Growth Code

Academy for TA Practitioners



Practitioners in the helping professions are highly motivated to support change, but often lack a systemic and coherent frame of reference that will help them work quickly and effectively. Do you want to deepen your individual facilitation and professional skills? Transactional Analysis (TA) is apractical theory of personality, communication and change. It offers an innovative and practical set of concepts and tools to define where your client is stuck and how to get them unstuck.


By the end of the program participants will have:

  • Gained a clear understanding of the theory and methodology of TA
  • Developed the skills to practice as a transactional analyst
  • Gained deep personal understanding of themselves in the role of a helping professional


The program consists of a two day introduction workshop (TA101), and a basic and an advanced year program, consisting of six workshops each, an assessment and accountability groups.


The basic practitioner’s program is focused on learning and understanding the basic concepts in TA. In order to be admitted to the TAO1 basis practitioner’s program you need the following experience and qualities:

  • A TA101 introduction workshop
  • Commitment to critical self-reflection
  • Willingness to contribute to others in the group
  • Commitment to developing your own professional practice

This workshop is for anyone who is interested in expanding his or her insightinto human behaviour and change. Through short presentations, exercises and sharing of personal and professional experiences we will enable you to create new possibilities in your life, relationships and your organisation.


The TAO1 program is for people who want to develop personally and professionally as a basic TA practitioner. It includes six two-day workshops, accountability groups and accreditation as a basic practitioner. TAO1 is open to participants from all fields of application. The TA101 workshop is mandatory before attending.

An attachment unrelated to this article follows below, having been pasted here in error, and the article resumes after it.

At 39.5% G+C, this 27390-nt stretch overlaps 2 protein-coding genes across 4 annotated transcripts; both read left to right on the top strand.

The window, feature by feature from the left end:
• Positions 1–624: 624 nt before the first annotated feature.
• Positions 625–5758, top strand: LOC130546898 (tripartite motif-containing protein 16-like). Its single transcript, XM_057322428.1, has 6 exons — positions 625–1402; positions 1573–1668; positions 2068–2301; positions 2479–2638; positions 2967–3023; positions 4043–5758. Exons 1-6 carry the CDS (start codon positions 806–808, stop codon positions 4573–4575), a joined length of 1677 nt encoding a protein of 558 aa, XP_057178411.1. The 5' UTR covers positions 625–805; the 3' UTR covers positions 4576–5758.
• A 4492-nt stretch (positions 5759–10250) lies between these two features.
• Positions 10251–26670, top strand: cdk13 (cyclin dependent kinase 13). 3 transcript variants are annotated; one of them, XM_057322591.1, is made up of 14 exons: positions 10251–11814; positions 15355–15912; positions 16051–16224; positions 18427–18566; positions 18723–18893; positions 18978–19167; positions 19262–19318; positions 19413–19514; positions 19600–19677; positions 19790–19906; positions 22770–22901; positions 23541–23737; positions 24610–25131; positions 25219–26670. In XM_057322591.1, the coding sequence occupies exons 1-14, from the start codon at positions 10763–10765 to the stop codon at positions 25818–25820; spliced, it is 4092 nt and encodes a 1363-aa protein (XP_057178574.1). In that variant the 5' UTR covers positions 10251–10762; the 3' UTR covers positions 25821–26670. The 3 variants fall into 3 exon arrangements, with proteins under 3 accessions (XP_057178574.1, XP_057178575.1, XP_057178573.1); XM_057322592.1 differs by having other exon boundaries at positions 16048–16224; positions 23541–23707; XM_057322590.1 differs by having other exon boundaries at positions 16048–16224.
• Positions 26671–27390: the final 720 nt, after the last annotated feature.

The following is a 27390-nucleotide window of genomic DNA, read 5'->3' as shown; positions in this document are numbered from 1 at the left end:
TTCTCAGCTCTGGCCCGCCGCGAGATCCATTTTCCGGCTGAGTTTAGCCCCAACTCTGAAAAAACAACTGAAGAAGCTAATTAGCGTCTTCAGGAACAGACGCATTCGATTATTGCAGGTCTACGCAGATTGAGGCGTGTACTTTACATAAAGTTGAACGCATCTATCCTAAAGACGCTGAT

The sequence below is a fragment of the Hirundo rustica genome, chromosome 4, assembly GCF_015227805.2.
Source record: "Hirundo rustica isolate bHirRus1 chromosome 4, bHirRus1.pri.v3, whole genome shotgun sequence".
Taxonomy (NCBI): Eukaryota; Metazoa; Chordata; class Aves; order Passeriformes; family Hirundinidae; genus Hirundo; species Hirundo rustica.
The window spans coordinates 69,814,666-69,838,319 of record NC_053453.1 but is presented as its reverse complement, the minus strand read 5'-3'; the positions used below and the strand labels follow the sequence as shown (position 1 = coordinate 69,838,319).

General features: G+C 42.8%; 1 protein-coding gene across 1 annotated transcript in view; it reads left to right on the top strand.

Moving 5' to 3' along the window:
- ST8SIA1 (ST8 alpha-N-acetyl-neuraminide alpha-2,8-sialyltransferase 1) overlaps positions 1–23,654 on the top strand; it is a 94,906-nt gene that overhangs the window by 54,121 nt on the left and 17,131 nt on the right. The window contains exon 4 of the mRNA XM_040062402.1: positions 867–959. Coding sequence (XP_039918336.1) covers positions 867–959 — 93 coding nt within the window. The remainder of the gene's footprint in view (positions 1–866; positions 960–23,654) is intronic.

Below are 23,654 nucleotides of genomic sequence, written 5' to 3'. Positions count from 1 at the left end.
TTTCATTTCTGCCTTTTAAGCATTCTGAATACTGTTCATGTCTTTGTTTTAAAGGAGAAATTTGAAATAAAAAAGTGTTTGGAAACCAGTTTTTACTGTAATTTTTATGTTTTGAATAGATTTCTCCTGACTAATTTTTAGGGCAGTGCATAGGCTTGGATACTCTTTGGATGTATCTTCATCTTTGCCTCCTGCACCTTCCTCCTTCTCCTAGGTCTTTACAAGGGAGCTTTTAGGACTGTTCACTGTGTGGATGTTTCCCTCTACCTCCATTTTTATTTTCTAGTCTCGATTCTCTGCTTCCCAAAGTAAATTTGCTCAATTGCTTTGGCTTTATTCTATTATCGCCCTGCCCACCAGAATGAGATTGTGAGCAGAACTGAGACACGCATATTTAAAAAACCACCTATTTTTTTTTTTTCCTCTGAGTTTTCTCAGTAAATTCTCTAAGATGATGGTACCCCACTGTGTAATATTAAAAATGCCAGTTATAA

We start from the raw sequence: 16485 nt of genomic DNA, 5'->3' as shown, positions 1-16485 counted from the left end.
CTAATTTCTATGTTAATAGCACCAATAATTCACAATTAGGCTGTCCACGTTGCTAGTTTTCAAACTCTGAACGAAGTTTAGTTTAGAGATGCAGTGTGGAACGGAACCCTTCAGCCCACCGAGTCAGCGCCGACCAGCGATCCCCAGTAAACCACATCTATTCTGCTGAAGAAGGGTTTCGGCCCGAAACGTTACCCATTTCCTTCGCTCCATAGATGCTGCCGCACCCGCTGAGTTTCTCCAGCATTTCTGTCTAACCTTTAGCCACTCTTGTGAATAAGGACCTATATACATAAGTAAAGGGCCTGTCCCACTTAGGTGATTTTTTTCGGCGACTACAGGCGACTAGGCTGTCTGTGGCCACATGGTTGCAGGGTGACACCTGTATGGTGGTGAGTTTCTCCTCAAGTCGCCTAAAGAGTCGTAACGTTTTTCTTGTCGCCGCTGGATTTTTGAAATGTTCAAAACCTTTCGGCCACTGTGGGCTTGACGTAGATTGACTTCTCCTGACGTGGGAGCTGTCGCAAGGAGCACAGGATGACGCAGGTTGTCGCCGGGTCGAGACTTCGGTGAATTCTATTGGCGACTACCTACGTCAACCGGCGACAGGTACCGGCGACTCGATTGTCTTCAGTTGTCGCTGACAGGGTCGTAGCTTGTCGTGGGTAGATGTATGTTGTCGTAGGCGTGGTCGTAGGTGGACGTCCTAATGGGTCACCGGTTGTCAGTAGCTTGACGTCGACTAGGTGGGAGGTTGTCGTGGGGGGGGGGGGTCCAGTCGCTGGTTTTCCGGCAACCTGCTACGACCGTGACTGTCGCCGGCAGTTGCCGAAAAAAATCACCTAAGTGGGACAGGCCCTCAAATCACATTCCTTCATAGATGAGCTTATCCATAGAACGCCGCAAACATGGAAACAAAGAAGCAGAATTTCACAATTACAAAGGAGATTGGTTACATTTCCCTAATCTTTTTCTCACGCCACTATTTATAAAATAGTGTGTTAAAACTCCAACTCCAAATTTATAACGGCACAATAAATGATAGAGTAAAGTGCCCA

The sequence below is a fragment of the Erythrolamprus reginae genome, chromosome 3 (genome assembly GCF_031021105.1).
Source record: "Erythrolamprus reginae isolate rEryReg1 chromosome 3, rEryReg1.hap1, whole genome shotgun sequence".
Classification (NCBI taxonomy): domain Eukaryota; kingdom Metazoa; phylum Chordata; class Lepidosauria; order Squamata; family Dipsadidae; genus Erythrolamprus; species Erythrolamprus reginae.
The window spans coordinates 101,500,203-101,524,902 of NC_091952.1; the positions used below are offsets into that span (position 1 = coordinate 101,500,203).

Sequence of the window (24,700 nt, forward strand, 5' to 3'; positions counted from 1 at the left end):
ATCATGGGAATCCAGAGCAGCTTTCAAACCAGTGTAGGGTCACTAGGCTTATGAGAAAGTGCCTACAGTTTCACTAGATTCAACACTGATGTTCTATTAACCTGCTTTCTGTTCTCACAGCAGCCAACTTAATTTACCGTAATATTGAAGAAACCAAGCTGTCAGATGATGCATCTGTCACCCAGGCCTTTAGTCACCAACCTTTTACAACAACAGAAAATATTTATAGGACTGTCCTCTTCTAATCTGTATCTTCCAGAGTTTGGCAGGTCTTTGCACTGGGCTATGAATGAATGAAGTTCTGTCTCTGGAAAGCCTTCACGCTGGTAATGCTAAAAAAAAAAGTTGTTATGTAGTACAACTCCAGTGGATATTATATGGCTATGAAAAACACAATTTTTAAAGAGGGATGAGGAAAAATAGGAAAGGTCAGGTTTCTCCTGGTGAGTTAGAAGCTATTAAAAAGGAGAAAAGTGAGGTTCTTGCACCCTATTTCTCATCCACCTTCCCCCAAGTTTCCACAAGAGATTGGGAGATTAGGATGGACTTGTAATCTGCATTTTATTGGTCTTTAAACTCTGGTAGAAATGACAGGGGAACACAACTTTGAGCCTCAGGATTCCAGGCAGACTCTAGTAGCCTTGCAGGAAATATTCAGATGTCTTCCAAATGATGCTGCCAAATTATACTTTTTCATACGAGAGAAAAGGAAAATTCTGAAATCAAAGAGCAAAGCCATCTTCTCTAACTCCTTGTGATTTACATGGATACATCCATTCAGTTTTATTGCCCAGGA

Workshop 1. Contracts and ego states: Within TA we use several different models of ego states to describe the structure and development of personality. Structural models can be used to understand the contents of your personality. Functional models can be applied to understand how you behave and communicate . In this workshop we will also establish learning goals and personal contracts.

Workshop 2. Communication at work: Eric Berne, the founder of TA, calculated that there are 6.600 options in communication, and that all communication can be reduced to three basic types. Each type of communication has a specific function. Knowledge of parallel, crossed and ulterior transactions helps you focus your communication and your ability to ask powerful questions.

Workshop 3. Games and discounts: A game is a repetitive pattern of non-problem solving behaviour that leads you to your ‘favourite’ rotten feeling, your racket feeling. Rackets are continuous complaints that get you the attention you crave. Games are the basis of every conflict. A core competence of coaches and consultants is to help clients create options to solve their problems.

Workshop 4. Life script: Script is an unconscious life plan learned in early childhood, reinforced by parents and by later events, resulting in a known payoff. It is a story, your interpretation of events linked to a familiar emotion. These stories are like the bass tone of your life. We will use different perspectives to access your script and discuss different approaches to change your script.

Workshop 5. Developmental cycles: There are many theories about how people grow and develop. Most ideas are based on a linear way of thinking about development. By considering Levin’s iterative Cycle of Development, we can identify what developmental issues and basic needs need to be met to insure a healthy development.